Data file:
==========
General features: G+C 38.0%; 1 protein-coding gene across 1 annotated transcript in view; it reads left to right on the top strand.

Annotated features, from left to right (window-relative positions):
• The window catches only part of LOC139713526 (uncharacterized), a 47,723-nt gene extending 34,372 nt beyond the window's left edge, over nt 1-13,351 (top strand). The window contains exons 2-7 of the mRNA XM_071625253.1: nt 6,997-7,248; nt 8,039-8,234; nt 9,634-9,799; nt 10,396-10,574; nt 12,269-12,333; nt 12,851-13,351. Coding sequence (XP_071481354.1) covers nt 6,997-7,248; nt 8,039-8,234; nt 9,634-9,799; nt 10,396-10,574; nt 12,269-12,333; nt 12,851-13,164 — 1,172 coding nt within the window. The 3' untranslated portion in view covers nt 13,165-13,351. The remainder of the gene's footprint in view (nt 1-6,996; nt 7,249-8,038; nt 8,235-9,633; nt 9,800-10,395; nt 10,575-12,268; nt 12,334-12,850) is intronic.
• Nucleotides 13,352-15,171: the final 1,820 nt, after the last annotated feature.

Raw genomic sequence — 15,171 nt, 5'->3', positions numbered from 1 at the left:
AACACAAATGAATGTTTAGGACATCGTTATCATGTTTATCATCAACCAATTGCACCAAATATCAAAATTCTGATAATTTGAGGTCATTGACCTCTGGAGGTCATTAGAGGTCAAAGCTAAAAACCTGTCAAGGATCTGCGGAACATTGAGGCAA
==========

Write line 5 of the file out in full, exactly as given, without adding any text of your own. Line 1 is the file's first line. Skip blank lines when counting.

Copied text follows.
Raw genomic sequence — 15,171 nt, 5'->3', positions numbered from 1 at the left: